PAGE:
by Annette van de Kamp-Wright
Jewish Press Editor
For this week’s editorial, I read about 20 different articles about House Speaker Boehner’s invite to Prime Minister Bibi Netanyahu. I really was planning to write about the political fallout it caused, honestly. Then I realized: almost everybody is mad at Bibi. From Fox News commentators to J Street, and everybody in between, and what do I have to add? Frankly, I became a little bored with the faux outrage. Sometimes the entire media occupies the same echo chamber; enough already.
What does kind of irritate me is that Boehner’s actions (well, that and inflate-gate) overshadowed the news so much that we barely took a moment to discuss the State of the Union address. It’s like it never happened. Also, what is going on in the Ukraine? And even though just a few weeks ago, we all were ‘Charlie,’ and ‘Juif,’ we can’t wait to move on and leave Paris behind us. Seriously, we have the collective attention span of a three-year-old.
This became extra obvious last year when CNN lingered on the missing Malaysia plane. They talked about not knowing anything, their coverage focused on not having any news, day after day, and the anchors were criticized endlessly. The message: unless you have any actual wreckage, or maybe even bodies, we don’t want to hear it anymore.
So on the one hand, I want everyone to move on from complaining about Bibi. On the other hand, I think we often move on too fast. Knowing when to linger and when to put a story to bed is difficult. And stories don’t end just because the media and the public stop paying attention; life is much too messy for that.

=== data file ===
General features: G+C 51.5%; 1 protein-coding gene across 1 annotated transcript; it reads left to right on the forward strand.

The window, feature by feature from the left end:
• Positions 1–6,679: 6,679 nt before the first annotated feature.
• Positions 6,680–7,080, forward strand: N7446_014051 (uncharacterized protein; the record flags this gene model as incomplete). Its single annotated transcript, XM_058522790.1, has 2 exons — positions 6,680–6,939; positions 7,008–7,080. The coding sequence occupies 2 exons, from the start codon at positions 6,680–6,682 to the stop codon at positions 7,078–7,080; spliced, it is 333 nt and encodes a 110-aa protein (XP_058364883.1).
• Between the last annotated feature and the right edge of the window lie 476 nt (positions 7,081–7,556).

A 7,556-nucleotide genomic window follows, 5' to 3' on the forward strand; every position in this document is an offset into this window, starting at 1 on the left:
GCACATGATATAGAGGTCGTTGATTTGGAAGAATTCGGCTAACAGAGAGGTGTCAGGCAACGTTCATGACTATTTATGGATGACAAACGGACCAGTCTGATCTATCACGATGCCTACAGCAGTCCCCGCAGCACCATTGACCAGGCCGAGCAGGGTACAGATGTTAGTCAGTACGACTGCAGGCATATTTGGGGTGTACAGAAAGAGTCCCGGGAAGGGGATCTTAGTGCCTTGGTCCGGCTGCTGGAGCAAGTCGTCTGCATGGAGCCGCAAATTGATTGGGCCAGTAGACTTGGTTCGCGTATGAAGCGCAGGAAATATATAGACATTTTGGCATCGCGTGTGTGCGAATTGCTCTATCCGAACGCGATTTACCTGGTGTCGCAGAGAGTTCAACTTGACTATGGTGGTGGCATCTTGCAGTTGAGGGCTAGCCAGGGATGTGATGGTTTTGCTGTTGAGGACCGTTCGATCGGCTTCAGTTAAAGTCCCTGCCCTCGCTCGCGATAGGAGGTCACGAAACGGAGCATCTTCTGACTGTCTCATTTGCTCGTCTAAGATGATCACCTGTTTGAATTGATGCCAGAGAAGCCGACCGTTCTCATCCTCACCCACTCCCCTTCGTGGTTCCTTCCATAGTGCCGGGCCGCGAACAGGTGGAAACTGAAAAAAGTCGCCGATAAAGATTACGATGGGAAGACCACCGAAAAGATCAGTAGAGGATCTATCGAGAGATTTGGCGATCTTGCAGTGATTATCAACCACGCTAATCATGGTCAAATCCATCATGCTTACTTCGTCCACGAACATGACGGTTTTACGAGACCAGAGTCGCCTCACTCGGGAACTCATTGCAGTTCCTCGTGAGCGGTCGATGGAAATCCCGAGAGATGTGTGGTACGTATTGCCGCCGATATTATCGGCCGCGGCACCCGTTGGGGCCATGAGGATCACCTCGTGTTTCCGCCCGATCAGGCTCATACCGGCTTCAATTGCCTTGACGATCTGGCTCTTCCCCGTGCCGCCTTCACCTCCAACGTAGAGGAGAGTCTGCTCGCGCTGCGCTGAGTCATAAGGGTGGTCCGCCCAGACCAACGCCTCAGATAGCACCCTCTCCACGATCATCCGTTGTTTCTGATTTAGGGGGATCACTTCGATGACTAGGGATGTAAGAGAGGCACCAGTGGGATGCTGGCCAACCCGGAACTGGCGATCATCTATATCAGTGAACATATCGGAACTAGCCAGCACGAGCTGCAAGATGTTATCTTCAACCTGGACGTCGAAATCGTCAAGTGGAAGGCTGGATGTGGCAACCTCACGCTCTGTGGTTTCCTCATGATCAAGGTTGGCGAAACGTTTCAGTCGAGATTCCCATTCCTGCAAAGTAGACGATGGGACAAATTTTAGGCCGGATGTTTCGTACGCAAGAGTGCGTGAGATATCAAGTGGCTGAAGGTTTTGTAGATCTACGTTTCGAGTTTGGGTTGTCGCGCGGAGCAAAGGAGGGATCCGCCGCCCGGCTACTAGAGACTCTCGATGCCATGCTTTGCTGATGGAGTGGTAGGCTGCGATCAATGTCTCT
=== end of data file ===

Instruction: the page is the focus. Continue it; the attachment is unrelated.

Case in point: I keep thinking about that supermarket in Paris, and I wonder what’s happening. What do you do, when tragedy lands on your doorstep, uninvited; when your customers die violently and police, politicians and every camera in the world is looking your way? When, after a few weeks, the bodies are buried, the crime scene is cleaned up, and those same cameras are pointed somewhere else? How do you pick up the pieces and go back to selling brisket and knishes?
We read many books, but often put them back on the shelf after reading only the first chapter. What happens next is anyone’s guess; we leave the story open-ended because we simply stop looking. And when it happens again we act surprised, and wonder how it is possible.
I am not suggesting we drown ourselves in sorrow day after day. We have to live our lives, and can only do that if we make room for the mundane. Then how do we compromise? How do we pay more attention and open ourselves for what happens next? It’s not an easy question, and it doesn’t have an easy answer.
The next chapter is out there, but it is up to us to look for it. We cannot be passive consumers, only looking at the headlines, forgetting everything else as if it were background noise. We, most of all, need to keep listening, and we need to keep talking.
We may disagree about many things, but it is the discourse that will keep us from becoming jaded. The victims of the attack in Egypt on Jan. 29 can’t make us forget the victims in Paris, just as they can’t allow us to forget Har Nof; Har Nof in turn can’t make us forget the children in Norway, and so forth and so on. Yes, it piles up, and yes, it’s a lot to remember.
But tragedy that happens around the world is not a best-seller list. We can, and we should, always look beyond the headlines.